Mental struggles have been major hurdles at several high level competitions, affecting their performances, noted some leading sports stars at a webinar organised by the World Innovation Summit for Health (WISH) on Wednesday.

WISH, a global health initiative of Qatar Foundation will hold its biennial summit virtually this year from November 15 to 19.

Olympic gold medal-winning athlete Dame Kelly Holmes, former Liverpool and England footballer Robbie Fowler, and Wasim Akram, former captain of Pakistan cricket team, shared their experiences at the webinar ‘Mental Health & Sport: The Challenge of Balancing Risk With Reward.’

The event also featured Prof Claudia Reardon, who specialises in sports psychiatry and co-chairs the International Olympic Committee’s working group on mental health. the session was moderated by BBC News presenter Dan Walker.

The sports stars revealed several occasions where they had to undergo severe mental pressure of being at the top of their sport and the personal turmoil they endured. The situations included injuries and illness as well as dealing with abuse and allegations. The WISH event highlighted how mental health issues can affect anyone, and the importance of seeking help when they arise.

Holmes recalled how she suffered a serious mental breakdown during her athletics career due to several injuries. “I looked in the mirror and hated everything about myself, including my body for letting me down,” she said. “That day, I became a self-harmer.

“I self-harmed once for every day I had been injured, and I hid it because I had never known of anyone in my network dealing with the problem I had. Half of me was dying, and half of me was living for my dream, because I had a World Championship to go to, and that kept me going. I won a silver medal, but nobody knew what was happening with me. I just had to stay focused on my dream and hope that would keep me going.”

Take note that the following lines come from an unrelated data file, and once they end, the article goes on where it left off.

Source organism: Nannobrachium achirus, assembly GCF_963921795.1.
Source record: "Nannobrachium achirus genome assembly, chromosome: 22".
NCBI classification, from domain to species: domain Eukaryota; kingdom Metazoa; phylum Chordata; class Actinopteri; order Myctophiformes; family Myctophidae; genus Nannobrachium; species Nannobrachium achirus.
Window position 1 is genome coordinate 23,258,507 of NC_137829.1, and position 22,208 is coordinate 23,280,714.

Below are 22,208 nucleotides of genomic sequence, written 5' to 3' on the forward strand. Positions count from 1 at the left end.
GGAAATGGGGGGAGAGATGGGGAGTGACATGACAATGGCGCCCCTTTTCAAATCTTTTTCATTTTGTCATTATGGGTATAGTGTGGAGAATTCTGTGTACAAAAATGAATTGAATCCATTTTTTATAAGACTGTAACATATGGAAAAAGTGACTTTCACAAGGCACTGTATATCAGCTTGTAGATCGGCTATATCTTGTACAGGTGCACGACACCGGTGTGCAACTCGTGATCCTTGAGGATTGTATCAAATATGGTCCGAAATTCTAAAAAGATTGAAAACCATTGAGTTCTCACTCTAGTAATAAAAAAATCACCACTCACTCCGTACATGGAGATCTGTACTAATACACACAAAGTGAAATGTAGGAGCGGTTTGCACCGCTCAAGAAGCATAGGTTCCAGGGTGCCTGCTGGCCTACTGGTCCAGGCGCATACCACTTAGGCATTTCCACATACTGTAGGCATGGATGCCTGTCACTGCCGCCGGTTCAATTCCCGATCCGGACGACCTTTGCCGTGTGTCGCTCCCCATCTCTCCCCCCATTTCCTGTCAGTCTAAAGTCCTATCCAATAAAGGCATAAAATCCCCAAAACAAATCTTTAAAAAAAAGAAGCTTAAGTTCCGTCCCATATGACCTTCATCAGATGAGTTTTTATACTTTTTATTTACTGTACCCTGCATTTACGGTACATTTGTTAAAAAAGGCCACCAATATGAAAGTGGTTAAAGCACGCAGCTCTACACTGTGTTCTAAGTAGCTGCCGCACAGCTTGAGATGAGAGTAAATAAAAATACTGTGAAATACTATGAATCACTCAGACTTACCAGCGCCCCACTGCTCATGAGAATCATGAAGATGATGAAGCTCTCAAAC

Akram during his interaction revealed how he was accused of deliberately losing a World Cup final while captaining the team and had to face a rebellion from his teammates. He also highlighted how he was upset when he was diagnosed with diabetes at the age of 29.

“Now, there is a lot more awareness of mental health, but when I was in my mid-20s and became captain of a cricket-mad country, I was lost,” he noted.

“When my team said they would not play under me, that was a dark time. Imagine playing in a team and not speaking to anyone in it for a month and a half. The culture in Pakistan was that we are mentally very tough and we didn’t talk about mental health. It took me two years to come back from it,” he continued.

Fowler said, “To be a top sportsperson, you have to have tunnel vision about what you do and put everything else aside, and as I got older I maybe struggled with that – if I didn’t like what I was doing, I could never come out and say it, because I felt that lots of people would give anything to be where I was.”

Fowler also spoke about his own experience of how the spectre of serious injury haunts sportspeople and can affect their psychological health.

According to Prof Reardon, athletes speaking about their own mental health issues can “demystify and destigmatise” the subject. “There has been less stigma in recent years, but sport is still one of the final frontiers when it comes to mental health. It’s very hard to have a game-face on the field, then step off it and say something is wrong and reach out for help,” she added.

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